In some of the swing districts there can be factors particular to that district at work that will make it tilt in favour of one or the other of the parties. For example, Gampaha that has a traditional SLFP base may be more hospitable to both SLPF as well as UPFA. Kurunegala that is 92% Sinhalese-Buddhist is likely to be favorable to SLPF. Districts with significant minority populations such as Badulla (30%), Puttalam (20%) and Matale (20%) may tilt towards the UNP.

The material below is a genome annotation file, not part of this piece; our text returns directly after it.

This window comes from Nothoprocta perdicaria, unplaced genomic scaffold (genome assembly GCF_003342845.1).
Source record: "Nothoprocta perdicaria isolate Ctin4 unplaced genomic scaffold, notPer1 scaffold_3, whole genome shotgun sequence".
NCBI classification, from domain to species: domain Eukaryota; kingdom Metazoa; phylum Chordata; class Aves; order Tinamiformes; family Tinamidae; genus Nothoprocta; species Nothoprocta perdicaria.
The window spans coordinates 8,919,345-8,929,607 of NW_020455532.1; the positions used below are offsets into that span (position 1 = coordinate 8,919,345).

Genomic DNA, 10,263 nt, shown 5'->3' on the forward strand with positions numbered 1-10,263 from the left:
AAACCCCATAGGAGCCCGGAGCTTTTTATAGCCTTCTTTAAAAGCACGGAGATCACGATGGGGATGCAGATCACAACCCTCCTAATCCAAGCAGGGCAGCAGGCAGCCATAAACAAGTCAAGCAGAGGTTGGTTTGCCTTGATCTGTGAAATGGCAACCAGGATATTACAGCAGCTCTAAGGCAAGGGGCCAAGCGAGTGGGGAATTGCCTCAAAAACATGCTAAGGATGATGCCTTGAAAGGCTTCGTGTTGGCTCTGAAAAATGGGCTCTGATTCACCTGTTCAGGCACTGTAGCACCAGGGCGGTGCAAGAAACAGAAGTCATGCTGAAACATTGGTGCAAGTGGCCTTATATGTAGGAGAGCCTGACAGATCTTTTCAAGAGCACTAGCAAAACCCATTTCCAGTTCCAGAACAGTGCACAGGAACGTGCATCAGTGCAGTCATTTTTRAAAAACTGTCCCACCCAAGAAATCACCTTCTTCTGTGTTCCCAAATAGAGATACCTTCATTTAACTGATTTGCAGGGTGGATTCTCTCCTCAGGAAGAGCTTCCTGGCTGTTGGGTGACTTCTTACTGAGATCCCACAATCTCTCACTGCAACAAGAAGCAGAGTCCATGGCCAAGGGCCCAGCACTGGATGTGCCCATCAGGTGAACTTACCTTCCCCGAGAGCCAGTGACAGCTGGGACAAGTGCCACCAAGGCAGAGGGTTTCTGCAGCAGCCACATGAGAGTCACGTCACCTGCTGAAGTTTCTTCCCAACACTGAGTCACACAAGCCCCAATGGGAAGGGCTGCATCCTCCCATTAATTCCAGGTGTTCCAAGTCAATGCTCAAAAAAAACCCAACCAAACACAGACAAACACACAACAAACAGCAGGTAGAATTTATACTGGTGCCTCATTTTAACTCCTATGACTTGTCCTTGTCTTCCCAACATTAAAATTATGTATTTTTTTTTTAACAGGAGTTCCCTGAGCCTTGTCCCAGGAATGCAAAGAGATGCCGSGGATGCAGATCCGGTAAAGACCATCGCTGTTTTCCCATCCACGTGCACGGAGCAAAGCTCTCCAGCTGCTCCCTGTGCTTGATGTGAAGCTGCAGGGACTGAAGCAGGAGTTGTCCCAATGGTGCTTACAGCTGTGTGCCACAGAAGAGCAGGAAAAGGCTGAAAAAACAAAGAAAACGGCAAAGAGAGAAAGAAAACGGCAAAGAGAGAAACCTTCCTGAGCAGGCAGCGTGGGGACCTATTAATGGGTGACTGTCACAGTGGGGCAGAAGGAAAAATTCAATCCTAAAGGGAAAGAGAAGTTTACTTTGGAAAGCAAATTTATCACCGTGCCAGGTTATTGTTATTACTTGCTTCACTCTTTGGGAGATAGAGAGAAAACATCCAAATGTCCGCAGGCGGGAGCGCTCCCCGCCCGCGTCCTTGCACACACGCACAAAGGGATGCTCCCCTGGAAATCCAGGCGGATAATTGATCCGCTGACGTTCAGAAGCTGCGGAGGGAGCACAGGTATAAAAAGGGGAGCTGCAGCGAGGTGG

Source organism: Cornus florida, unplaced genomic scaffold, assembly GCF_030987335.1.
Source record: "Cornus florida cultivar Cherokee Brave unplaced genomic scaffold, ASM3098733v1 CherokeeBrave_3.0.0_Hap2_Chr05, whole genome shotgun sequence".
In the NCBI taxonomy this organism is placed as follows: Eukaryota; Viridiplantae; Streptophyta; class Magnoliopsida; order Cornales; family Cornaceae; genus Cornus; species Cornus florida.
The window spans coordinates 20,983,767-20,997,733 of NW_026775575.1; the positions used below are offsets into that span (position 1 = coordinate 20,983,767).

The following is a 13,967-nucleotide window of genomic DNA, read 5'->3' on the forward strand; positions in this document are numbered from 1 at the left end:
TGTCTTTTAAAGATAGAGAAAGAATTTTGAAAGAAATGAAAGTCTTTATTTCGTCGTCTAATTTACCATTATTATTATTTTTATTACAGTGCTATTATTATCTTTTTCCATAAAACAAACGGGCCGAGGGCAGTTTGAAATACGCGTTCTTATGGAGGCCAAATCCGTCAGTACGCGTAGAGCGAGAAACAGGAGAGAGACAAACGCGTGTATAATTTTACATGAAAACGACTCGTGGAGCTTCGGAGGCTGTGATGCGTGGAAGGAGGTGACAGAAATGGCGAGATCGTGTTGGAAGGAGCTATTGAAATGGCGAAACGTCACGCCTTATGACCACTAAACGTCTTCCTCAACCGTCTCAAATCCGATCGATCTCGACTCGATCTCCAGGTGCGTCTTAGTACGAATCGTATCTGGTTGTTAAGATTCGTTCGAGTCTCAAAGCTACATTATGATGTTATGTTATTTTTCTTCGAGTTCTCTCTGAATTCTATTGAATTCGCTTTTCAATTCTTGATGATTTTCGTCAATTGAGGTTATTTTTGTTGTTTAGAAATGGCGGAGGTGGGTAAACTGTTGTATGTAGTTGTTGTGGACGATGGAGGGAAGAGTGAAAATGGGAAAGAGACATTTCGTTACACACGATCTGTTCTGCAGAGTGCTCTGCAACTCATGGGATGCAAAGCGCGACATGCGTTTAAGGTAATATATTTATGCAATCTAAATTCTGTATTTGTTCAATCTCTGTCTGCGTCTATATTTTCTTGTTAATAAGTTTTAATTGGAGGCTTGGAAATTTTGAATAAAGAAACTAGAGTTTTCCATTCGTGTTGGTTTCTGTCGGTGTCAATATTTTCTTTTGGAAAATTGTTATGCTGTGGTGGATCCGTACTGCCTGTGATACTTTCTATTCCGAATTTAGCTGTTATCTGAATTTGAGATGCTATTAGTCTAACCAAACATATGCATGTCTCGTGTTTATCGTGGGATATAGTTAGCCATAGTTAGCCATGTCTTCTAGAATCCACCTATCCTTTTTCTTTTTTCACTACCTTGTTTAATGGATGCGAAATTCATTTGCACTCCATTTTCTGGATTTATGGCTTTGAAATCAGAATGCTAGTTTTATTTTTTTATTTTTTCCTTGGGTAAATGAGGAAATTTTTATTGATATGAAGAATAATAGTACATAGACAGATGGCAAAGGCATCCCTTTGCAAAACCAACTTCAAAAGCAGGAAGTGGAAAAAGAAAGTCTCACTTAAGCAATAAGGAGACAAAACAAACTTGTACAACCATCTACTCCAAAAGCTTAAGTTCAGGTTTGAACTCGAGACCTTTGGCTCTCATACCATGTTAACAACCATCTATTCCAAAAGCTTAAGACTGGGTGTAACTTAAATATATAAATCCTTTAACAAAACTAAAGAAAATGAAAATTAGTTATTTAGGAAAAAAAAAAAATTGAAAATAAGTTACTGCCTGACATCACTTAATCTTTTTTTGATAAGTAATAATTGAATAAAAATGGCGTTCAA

Thus the most likely outcome is that no single party would secure a clear victory in a large number of local bodies. Sirisena’s UPFA and the JVP do not have much prospects of coming on top or even coming second. But under the PR system both are likely to gain some seats. It is more likely that the UPFA rather than the JVP would have enough votes to secure a few crucial seats in many local bodies that would give it the power to decide who would form the next admimstration. That suggest that we would have coalition government in local government mimicking the one that already exists in the centre.